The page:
January 8, 2008KR BlogUncategorized

Searchers for the Fecund Minimum #4

Fellow KR blogger Jessica Johnson, in her comments on my last post, has drawn my attention back to Charles Wright’s poem “Bygones”:

The rain has stopped falling asleep on its crystal stems.

This is a poem that has held me spellbound for many years. I have taught this poem to many different ages of students. Most of the discussion centers around what exactly the image described here is. Has it just begun to rain, or has it just stopped? Has rain turned to snow? Are the stems that of actual plants, or are the stems the trails of the falling raindrops? There are usually a few groups of students each subscribing to one of these readings. When we try to connect the poem with the title, there is usually a lengthy initial silence.

Here is what I see in this poem. It has begun to rain after a brief respite from rain. It is spring in along an ocean’s coast, it doesn’t matter which one. The speaker is in his backyard and has been watching the rain all afternoon. The rain has woken up. It is a straight rain, windless, and as the drops fall the crystal tracers hang for a split second, creating a reverse stem rooted in the low clouds. The speaker is not sad in the least. Of course he is full of memory, but something is being let go of here, something is being forgiven. I think the speaker, at least for an afternoon, has forgiven himself for something the younger version of him has done. This is a poem of redemption. In the juxtaposition of the release of rain–not just a release: the wording of the poem makes it seem as if the rain has agency over its own awakening–and the title, which implies a combination of memory and forgiveness, Wright has created, in the space of eleven words, a poem that is about a form of self-baptism, washing yourself in the waters of memory and coming up clean.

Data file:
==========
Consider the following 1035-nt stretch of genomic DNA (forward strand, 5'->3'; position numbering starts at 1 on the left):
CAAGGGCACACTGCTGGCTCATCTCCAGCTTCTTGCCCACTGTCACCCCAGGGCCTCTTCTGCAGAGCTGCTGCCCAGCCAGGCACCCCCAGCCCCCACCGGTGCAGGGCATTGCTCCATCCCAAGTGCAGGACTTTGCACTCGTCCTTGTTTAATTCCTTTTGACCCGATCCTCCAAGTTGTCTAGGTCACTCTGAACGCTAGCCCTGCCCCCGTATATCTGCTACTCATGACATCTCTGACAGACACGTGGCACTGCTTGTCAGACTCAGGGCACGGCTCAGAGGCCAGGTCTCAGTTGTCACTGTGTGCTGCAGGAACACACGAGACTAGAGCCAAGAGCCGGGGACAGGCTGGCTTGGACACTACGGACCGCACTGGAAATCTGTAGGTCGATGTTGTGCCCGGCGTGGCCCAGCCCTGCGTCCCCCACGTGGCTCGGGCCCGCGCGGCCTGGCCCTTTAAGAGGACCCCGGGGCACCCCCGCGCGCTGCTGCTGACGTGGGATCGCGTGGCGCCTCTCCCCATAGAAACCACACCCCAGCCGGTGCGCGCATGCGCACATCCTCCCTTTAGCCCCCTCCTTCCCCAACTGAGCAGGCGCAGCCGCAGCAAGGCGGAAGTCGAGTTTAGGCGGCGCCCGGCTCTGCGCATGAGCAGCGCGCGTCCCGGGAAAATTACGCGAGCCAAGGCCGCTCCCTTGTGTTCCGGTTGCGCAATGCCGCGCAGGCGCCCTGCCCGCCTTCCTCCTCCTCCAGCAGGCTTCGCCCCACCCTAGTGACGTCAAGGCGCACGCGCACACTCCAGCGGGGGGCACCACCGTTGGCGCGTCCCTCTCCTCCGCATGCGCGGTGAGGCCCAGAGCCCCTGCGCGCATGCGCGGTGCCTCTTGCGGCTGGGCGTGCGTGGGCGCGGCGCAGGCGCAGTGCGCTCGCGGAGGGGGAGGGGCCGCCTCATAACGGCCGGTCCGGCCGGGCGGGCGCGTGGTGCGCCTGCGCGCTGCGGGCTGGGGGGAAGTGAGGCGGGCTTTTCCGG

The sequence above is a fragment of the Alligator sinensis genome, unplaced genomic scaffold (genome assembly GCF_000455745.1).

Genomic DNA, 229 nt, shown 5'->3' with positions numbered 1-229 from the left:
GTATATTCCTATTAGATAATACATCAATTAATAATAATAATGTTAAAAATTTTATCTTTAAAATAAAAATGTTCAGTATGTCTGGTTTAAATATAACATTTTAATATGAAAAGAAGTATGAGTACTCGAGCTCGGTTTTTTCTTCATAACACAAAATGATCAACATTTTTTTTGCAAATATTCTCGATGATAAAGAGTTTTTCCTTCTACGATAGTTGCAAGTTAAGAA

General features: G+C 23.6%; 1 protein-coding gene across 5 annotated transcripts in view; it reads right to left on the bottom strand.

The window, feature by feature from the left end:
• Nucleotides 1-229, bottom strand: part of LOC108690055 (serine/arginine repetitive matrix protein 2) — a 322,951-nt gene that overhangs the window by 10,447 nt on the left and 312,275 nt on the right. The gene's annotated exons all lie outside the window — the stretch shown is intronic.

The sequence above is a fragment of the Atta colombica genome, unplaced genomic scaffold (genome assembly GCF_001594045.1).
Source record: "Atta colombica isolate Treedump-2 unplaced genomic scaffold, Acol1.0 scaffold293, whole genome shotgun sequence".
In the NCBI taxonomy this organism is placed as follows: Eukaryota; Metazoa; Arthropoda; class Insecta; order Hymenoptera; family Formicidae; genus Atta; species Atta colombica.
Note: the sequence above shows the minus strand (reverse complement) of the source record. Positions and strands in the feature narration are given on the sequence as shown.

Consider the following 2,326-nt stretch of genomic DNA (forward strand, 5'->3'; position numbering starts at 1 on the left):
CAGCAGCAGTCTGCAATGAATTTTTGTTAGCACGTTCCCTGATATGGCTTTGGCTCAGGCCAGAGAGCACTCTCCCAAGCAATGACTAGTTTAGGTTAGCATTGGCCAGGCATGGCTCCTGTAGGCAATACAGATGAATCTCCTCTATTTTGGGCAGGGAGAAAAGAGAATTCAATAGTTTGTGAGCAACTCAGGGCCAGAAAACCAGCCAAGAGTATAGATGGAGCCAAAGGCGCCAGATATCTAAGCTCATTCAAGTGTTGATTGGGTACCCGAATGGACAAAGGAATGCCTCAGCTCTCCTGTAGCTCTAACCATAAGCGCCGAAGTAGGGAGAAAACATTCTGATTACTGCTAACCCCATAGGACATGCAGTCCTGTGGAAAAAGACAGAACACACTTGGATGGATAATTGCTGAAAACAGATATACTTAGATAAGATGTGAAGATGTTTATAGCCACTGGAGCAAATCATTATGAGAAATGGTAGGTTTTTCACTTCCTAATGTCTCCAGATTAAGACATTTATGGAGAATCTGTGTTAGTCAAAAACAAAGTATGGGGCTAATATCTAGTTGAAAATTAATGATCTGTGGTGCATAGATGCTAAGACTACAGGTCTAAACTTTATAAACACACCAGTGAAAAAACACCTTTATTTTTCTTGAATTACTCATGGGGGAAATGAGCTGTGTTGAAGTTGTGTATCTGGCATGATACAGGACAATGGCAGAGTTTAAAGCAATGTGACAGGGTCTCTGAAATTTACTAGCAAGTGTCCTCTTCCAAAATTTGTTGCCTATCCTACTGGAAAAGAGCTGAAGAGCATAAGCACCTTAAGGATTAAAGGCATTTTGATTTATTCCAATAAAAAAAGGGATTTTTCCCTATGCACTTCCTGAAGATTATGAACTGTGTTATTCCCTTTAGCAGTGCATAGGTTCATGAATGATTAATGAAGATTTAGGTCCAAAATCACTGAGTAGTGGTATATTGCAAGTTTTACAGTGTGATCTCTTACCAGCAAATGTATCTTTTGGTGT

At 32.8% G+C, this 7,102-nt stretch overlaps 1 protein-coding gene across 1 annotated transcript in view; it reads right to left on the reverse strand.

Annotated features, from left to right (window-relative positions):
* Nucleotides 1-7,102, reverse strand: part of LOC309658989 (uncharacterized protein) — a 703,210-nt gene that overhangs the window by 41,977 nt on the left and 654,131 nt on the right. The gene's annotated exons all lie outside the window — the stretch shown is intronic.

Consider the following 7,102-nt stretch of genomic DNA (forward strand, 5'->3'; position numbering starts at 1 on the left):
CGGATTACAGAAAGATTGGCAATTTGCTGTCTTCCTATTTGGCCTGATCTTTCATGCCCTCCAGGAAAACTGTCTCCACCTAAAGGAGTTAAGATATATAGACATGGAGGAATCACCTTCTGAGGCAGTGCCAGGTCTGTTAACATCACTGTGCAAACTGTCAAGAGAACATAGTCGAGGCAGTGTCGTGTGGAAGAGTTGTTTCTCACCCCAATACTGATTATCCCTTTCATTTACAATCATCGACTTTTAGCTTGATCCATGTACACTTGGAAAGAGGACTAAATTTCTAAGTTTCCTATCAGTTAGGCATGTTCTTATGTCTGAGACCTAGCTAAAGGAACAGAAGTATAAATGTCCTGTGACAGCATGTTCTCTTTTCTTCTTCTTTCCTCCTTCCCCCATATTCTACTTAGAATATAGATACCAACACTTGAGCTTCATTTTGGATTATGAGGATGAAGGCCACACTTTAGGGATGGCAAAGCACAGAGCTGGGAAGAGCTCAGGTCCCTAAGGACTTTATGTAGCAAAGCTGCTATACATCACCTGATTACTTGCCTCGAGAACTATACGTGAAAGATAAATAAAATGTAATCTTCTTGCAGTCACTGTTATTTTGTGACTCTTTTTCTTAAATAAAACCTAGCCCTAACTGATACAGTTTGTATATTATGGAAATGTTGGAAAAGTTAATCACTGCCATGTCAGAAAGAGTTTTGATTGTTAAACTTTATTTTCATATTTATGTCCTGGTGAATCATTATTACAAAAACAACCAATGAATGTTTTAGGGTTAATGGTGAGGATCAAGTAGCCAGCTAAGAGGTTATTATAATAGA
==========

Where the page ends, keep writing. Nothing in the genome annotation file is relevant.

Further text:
Are other readings of this poem available? Of course. The point is that, as Jessica says in her comments, that the achievement of such a poem is that although the information provided is extremely minimal, it implies a very rich and complicated story. For some readers, “Bygones” is simply a poem containing a pretty image. But Wright has imbued this image with enough complexity and pathos that one could read this poem as an infinitesimal glimpse into someone’s life, but a glimpse that allows you to begin to understand a bit about this person’s past and future.

Wright, Charles. Country Music. Wesleyan: Middletown, CT. 1991.